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Home ▸ Catalog ▸ |Roman Coins| ▸ |The Twelve Caesars||View Options:  |  |  |   

Roman Coins of the 12 Caesars
Nero, 13 October 54 - 9 June 68 A.D.

|Nero|, |Nero,| |13| |October| |54| |-| |9| |June| |68| |A.D.||sestertius|
A decursio was a military exercise, by which Roman soldiers were taught to make long marches in a given time, under arms and without quitting their ranks. They sometimes consisted of a mock fight between two divisions. Augustus and subsequently Hadrian ordered that the infantry and cavalry were to march out three times a month ten miles from the camp and ten miles back, fully armed and equipped. Decursio on this coin probably refers Nero's participation in mock military maneuvers in the circus.
SH96390. Orichalcum sestertius, RIC I 508, Mac Dowall WCN 448, BMCRE I 316, BnF II 135, Cohen I 88, SRCV I -, Choice aEF/VF, superb portrait, well centered and struck, scratches, marks, porosity more on the reverse, weight 23.971 g, maximum diameter 35.4 mm, die axis 180o, Lugdunum (Lyon, France) mint, 66 A.D.; obverse IMP NERO CAESAR AVG PONT MAX TR POT P P, laureate head left, small globe at point; reverse DECVRSIO (in exergue), Nero and a companion on horseback prancing right, Nero holds spear in right hand, companion holds vexillum in right over shoulder, S - C (senatus consulto) flanking across field; $2400.00 (2208.00)


Nero, 13 October 54 - 9 June 68 A.D.

|Nero|, |Nero,| |13| |October| |54| |-| |9| |June| |68| |A.D.||sestertius|
The Lost Arch of Nero. This arch is undoubtedly the one that Tacitus says was voted to Nero for Corbulo's victory in Armenia in 58, and that he further reports was being constructed "in the middle of the Capitoline Hill" in 62, despite a successful invasion of Armenia by the Parthians in that year. No traces of the arch have ever been found. The arch was completely destroyed either shortly after Nero's death with the damnatio memoriae Nero received when the senate proclaimed him an enemy of the state, or in one of the two fires that consumed the Capitoline hill in 69 and 80. However, the quadriga on top of the arch is similar to that depicted on sestertii at the center of the Flavian amphitheatre (the Colosseum). It may have been reallocated.
SH96391. Orichalcum sestertius, RIC I 144, BMCRE I 184, Cohen I 306, Mac Dowall WCN 134, SRCV I -, Choice gVF, excellent portrait, dark patina, well centered, light marks, scattered light porosity, weight 27.125 g, maximum diameter 35.0 mm, die axis 180o, Lugdunum (Lyon, France) mint, c. 65 A.D.; obverse NERO CLAVD CAESAR AVG GER PM TR P IMP P P, laureate head left, globe at point of bust; reverse triumphal arch; surmounted by statue of Nero in a facing quadriga, led by Pax on left and Victory on right, and flanked below by two soldiers; front ornamented with statue of Mars in a niche and bas-reliefs of small figures; garland hanging in arch; ex Pegasi Numismatics; $1850.00 (1702.00)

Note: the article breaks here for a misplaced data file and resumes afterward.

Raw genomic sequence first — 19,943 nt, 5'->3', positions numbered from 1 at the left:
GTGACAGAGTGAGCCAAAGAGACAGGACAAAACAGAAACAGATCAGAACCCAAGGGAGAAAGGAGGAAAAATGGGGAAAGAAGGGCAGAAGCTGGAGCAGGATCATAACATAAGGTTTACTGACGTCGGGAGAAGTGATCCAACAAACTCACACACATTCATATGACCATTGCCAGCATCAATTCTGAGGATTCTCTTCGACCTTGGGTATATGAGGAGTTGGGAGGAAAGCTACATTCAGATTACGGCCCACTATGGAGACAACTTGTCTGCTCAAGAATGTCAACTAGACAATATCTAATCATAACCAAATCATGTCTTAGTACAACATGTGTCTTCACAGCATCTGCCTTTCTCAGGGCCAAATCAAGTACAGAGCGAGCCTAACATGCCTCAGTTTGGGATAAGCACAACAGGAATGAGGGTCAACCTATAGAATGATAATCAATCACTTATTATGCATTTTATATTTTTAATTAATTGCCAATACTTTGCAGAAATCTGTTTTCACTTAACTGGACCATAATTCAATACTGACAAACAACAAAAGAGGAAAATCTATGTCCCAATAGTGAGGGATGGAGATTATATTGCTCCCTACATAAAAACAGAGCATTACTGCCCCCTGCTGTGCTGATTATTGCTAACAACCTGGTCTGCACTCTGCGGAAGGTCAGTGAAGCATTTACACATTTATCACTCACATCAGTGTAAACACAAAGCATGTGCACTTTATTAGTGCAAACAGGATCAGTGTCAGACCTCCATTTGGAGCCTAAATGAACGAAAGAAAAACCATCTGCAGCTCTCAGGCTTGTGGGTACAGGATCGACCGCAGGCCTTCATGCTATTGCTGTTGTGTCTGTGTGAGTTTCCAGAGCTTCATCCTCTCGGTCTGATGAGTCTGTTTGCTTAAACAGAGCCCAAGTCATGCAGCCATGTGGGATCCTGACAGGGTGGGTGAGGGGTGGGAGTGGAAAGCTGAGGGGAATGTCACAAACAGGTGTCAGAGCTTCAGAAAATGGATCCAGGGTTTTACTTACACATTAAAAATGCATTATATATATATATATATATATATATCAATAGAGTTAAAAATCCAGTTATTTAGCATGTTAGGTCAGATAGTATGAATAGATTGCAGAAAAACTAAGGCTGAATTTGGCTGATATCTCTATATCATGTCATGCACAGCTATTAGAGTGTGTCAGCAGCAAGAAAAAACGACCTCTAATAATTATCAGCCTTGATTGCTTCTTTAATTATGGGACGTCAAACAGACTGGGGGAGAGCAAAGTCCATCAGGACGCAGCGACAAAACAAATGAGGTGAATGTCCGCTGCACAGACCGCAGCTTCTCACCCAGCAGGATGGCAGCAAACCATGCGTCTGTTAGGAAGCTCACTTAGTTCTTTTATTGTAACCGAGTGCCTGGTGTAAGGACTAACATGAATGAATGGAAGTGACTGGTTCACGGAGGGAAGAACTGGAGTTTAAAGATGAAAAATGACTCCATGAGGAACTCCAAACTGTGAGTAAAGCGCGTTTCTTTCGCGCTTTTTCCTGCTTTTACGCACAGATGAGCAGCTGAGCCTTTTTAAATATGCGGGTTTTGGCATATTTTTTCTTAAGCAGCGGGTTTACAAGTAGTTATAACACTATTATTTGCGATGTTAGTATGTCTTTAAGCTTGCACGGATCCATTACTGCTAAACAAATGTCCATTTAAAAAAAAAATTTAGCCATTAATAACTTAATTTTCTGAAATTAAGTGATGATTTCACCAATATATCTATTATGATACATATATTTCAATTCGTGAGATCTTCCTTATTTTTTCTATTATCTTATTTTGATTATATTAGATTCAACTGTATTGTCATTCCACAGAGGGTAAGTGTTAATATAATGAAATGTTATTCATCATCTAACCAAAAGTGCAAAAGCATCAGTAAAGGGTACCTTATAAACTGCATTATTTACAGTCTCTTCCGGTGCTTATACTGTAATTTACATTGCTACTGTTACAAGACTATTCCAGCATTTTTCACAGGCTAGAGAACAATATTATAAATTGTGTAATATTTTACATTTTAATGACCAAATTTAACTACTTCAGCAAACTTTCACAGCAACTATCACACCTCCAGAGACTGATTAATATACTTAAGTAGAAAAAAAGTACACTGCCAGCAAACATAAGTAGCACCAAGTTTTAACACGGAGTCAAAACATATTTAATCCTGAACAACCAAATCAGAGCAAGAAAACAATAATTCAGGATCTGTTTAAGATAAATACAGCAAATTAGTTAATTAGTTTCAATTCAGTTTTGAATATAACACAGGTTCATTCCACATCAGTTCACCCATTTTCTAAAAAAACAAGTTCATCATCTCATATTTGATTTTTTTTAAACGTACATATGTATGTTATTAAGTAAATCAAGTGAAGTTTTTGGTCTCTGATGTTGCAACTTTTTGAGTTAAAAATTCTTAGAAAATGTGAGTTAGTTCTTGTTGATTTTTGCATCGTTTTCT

Nero, 13 October 54 - 9 June 68 A.D.

|Nero|, |Nero,| |13| |October| |54| |-| |9| |June| |68| |A.D.||sestertius|
The reverse legend translates, "The gates of Janus' temple are closed because peace of the Roman people is set on both land and sea." On the rare occasions when Rome was not at war the doors of the 'Twin Janus' were ceremonially closed, an event Nero commemorated extensively on the coinage of 65 - 67 A.D. -- Roman Coins and Their Values, Vol. 1 by David R. Sear
SL96449. Orichalcum sestertius, RIC I 583, Mac Dowall WCN 475, BMCRE I -, Cohen I -, Hunter I -, SRCV I -, NGC AU, strike 5/5, surface 2/5, scuff (5745271-004), weight 30.31 g, maximum diameter 35.0 mm, die axis 180o, Lugdunum (Lyon, France) mint, c. 66 - 67 A.D.; obverse IMP NERO CAESAR AVG P MAX TR P P P, laureate head right, globe at the point of the bust; reverse PACE P R TERRA MARIQ PARTA IANVM CLVSIT, view of the Temple of Janus from the front left corner, temple front on the right with garland over closed doors within arch, the left side of the temple to the left with long latticed window, S - C (senatus consulto) flanking across field; ex Heritage NYINC Sale 3081 (12 Jan 2020), lot 30178; ex Roma e-auction 4 (29 Nov 2018), lot 733; ex Private European Collection; NGC| Lookup; $1200.00 (1104.00)


Nero and Poppaea, 13 October 54 - 9 June 68 A.D., Roman Provincial Egypt

|Roman| |Egypt|, |Nero| |and| |Poppaea,| |13| |October| |54| |-| |9| |June| |68| |A.D.,| |Roman| |Provincial| |Egypt||tetradrachm|